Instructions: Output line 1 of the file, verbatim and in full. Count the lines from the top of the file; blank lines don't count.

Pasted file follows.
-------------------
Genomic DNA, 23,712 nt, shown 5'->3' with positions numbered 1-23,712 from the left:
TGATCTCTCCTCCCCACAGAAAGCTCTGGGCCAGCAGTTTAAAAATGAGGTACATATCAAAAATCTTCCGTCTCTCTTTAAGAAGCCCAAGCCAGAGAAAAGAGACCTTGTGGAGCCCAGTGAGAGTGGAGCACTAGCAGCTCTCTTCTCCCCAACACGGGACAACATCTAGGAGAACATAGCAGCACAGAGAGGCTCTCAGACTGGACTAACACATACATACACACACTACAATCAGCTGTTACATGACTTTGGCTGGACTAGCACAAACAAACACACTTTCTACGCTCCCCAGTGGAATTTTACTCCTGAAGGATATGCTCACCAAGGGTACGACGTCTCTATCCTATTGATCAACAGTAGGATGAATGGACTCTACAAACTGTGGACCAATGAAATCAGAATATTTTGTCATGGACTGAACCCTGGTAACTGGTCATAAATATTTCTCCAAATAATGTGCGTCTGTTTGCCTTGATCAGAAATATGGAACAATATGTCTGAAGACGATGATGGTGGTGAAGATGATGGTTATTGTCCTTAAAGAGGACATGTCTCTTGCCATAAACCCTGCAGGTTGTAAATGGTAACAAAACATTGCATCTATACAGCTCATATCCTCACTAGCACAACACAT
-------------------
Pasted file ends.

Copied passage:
Genomic DNA, 23,712 nt, shown 5'->3' with positions numbered 1-23,712 from the left: